Attracted by English-speaking doctors and economical medical care, more foreigners are thronging the country for treatment. Jaya Shroff Bhalla writes.health and fitness Updated: Oct 28, 2012 00:59 IST
Thirty children from Afghanistan are admitted in the paediatric surgery ward of new Delhi's Fortis Escorts Heart Institute. These kids - born with congenital defects such as a hole in their heart - are here for their heart repair surgeries. Next month, 25 children from Tanzania will arrive for complicated heart surgeries.
Though the number of patients arriving from Europe, North America and Australia have gone down over the past five years, India has emerged as a hub for patients from South Asia, Africa and the Middle East. Indian hospitals now have tie-ups with local hospitals and clinics, where patients are screened and then sent to India for treatment in groups.
"There's about a 30% growth in foreign patients coming to India every year. In the last one year in the NCR hospitals alone, Fortis Healthcare got over 6,000 patients," said Anas Abdul Wajid, chief, International Sales and Marketing, Fortis Healthcare.
US patients, he says, prefer to travel to the countries in Latin America for cheaper treatment probably because of geographic proximity and quality healthcare. "The top five regions from where most of our patients come from are Iraq, Nigeria, Congo, Uzbekistan and the SAARC countries mainly Afghanistan, Pakistan and Bangladesh," he said.
Hospitals are using innovative methods to woo foreign clients. While Fortis offers international cuisines suiting the patient palates, Apollo and Max Healthcare have translators to help people who do not speak Hindi or English to get around. Besides assisting them in visa and travel arrangements, hospitals also offer sight-seeing opportunities to the family members accompanying the patient.
Apollo Hospitals also received close to 30,000 patients in 2011-12. This year, they have received close to 15, 000 till last September. "Medical tourism has been one of the fastest growing sectors in India. It is primarily because of quality care and cost effectiveness," said Anjali Bissell Kapoor, special initiatives, Apollo Hospitals.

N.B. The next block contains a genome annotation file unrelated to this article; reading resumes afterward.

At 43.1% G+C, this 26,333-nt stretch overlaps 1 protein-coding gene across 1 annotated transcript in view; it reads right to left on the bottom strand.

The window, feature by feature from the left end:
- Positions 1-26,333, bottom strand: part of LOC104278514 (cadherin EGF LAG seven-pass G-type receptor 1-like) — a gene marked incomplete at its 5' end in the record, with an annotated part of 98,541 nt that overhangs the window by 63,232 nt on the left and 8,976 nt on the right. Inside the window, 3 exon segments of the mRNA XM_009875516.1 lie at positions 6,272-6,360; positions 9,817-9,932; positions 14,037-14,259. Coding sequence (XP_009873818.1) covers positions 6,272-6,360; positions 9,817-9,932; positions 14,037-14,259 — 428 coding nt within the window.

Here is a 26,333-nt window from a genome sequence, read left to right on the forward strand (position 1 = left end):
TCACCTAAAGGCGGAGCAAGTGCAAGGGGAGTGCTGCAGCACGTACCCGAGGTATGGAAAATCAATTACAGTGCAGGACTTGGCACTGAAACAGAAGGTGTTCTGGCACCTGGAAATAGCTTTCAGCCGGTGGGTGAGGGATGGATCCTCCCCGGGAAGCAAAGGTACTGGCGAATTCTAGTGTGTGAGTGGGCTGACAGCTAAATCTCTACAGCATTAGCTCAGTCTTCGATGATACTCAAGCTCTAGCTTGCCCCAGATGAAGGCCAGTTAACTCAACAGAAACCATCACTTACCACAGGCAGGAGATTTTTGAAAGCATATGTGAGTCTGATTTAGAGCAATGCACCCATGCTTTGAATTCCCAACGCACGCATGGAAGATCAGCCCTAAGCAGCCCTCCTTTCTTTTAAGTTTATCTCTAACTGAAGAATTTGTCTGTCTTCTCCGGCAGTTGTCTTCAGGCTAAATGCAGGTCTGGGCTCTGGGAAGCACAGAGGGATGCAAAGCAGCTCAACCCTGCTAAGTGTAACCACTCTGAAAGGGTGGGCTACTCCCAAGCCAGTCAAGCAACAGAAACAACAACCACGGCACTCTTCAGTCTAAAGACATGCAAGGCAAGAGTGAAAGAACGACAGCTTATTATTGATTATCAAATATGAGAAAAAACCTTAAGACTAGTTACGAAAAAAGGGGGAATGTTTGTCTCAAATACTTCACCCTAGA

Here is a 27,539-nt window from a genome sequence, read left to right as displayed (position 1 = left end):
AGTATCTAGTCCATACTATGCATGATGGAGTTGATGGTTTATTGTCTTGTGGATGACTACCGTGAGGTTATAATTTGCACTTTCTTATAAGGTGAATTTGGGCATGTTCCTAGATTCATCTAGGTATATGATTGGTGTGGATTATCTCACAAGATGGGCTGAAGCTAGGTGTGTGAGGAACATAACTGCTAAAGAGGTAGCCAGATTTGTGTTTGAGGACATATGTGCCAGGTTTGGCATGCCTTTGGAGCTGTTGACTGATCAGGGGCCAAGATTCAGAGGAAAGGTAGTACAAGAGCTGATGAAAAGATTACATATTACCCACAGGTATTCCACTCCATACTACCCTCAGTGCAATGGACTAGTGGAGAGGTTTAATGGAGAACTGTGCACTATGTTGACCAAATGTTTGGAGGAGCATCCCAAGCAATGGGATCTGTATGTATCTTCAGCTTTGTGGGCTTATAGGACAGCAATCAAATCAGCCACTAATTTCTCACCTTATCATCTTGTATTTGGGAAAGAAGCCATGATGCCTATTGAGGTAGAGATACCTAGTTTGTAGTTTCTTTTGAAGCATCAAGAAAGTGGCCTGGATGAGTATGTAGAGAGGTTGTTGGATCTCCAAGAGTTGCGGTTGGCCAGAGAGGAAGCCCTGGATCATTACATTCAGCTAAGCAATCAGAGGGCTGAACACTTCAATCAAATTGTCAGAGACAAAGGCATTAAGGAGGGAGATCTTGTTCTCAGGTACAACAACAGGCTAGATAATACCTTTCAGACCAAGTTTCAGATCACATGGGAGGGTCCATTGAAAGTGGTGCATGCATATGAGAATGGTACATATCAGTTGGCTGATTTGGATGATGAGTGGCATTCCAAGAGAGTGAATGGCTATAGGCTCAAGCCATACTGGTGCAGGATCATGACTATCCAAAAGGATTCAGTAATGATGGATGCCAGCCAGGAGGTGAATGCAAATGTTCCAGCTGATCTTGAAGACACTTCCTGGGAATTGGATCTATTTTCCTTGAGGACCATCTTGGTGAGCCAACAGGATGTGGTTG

"Every year, patients from over 120 countries come to us for treatment. We are receiving patients for cardiac ailments, joint replacements, spine surgery, cosmetic surgery, bariatric procedures, cochlear implants, oncology, organ transplants (kidney and liver) and several other procedures," said Kapoor, adding, "We offer more than 1298 surgical procedures."
Even Medanta, a super-specialty in Gurgaon, which started just two years ago, has received over 2,500 patients this year. "Last year we got about 1,850 overseas patients. There is 15%-18% rise in international patients since our inception and I am sure the numbers will swell, as the popularity of the hospital grows," said Navneet Malhotra, head of International Marketing and Patient Services at Medanta. "Very high recognition of Indian healthcare worldwide, and that is what attracts patients to India," he said.
Even BL Kapur super-speciality hospital, which witnessed a major overhaul about two years ago, has seen a spurt of foreign tourists. "Besides special offers like packages and discounted rates, we have a special lounge dedicated to them. There is zero waiting time when they arrive, logistics support including visa and airport facilitation, and special personalised attention by doctors make it a comfortable stay for our international patients," said Dr Praneet Kumar, CEO, BLK.
"The government has been playing an enabling role in promoting medical tourism and in the years ahead we are likely to see a further surge in this trend," said Kumar. The hospital gets an average of 250 patients for hospitalisation every month.
DS Rana, chairman, Gangaram Hospital, which got 1,126 patients, across specialties this year, says India's English-speaking population acts a comfort zone for foreigners. "About 60% of doctors in India's leading Indian hospitals have international qualifications, thus increasing the acceptance and comfort levels among international patients. Tourist destinations and alternative medicine are also factors responsible for India having edge over other neighbouring countries," he said.